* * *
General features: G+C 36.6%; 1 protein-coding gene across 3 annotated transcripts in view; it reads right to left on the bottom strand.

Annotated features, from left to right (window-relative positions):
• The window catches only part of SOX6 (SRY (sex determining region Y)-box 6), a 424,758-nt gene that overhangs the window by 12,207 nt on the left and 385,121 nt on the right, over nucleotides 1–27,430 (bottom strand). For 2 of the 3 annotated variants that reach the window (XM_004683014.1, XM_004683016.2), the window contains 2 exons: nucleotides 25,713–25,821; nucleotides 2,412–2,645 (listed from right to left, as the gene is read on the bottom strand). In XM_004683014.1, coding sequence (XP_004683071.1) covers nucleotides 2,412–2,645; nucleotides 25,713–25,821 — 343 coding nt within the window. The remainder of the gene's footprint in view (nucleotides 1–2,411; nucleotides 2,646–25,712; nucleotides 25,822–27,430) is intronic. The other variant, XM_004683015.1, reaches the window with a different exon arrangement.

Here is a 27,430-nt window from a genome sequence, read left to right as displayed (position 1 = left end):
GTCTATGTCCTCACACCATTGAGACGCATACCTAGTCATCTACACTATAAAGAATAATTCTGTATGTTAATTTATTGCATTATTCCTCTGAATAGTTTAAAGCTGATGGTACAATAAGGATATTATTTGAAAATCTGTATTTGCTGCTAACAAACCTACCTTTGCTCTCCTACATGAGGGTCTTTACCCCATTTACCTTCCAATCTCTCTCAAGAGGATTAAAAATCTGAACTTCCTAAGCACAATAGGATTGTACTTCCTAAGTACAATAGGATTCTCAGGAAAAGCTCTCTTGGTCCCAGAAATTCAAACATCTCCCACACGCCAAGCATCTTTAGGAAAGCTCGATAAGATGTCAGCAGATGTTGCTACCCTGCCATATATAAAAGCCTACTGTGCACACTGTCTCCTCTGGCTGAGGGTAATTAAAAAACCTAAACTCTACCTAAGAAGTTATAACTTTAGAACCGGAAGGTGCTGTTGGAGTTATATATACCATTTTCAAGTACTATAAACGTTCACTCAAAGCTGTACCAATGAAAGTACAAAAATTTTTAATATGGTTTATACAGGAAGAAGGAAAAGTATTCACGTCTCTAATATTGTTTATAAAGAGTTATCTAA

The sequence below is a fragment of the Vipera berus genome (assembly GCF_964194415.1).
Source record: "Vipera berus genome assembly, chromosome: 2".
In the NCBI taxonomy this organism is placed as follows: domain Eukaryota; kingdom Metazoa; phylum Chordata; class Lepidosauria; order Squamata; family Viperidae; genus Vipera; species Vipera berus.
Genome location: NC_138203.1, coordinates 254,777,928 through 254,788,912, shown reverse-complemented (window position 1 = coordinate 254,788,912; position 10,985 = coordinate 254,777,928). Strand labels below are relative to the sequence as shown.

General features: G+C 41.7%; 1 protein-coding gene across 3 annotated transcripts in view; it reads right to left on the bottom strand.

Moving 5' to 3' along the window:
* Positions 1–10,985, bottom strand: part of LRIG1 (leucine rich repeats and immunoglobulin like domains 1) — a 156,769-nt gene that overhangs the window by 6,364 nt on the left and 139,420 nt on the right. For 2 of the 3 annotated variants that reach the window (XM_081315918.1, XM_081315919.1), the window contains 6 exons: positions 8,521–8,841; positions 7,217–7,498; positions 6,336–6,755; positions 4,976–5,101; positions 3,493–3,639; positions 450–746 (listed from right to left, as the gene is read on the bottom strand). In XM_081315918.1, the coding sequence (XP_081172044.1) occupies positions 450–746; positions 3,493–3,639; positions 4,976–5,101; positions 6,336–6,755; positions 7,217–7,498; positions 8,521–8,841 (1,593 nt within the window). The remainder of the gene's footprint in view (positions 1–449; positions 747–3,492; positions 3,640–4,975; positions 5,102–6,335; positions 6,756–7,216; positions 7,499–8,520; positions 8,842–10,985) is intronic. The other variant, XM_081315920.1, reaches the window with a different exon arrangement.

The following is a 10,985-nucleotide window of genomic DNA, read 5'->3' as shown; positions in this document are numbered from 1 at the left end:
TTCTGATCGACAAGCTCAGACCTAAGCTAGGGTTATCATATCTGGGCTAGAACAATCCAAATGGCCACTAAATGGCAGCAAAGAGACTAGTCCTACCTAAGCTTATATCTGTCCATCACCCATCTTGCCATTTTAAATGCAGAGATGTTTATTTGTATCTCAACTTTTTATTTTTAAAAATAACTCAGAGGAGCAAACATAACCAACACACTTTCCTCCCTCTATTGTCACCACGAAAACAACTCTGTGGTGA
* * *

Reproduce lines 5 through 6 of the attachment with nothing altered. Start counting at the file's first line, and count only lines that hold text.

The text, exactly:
GTCTATGTCCTCACACCATTGAGACGCATACCTAGTCATCTACACTATAAAGAATAATTCTGTATGTTAATTTATTGCATTATTCCTCTGAATAGTTTAAAGCTGATGGTACAATAAGGATATTATTTGAAAATCTGTATTTGCTGCTAACAAACCTACCTTTGCTCTCCTACATGAGGGTCTTTACCCCATTTACCTTCCAATCTCTCTCAAGAGGATTAAAAATCTGAACTTCCTAAGCACAATAGGATTGTACTTCCTAAGTACAATAGGATTCTCAGGAAAAGCTCTCTTGGTCCCAGAAATTCAAACATCTCCCACACGCCAAGCATCTTTAGGAAAGCTCGATAAGATGTCAGCAGATGTTGCTACCCTGCCATATATAAAAGCCTACTGTGCACACTGTCTCCTCTGGCTGAGGGTAATTAAAAAACCTAAACTCTACCTAAGAAGTTATAACTTTAGAACCGGAAGGTGCTGTTGGAGTTATATATACCATTTTCAAGTACTATAAACGTTCACTCAAAGCTGTACCAATGAAAGTACAAAAATTTTTAATATGGTTTATACAGGAAGAAGGAAAAGTATTCACGTCTCTAATATTGTTTATAAAGAGTTATCTAA

The sequence below is a fragment of the Vipera berus genome (assembly GCF_964194415.1).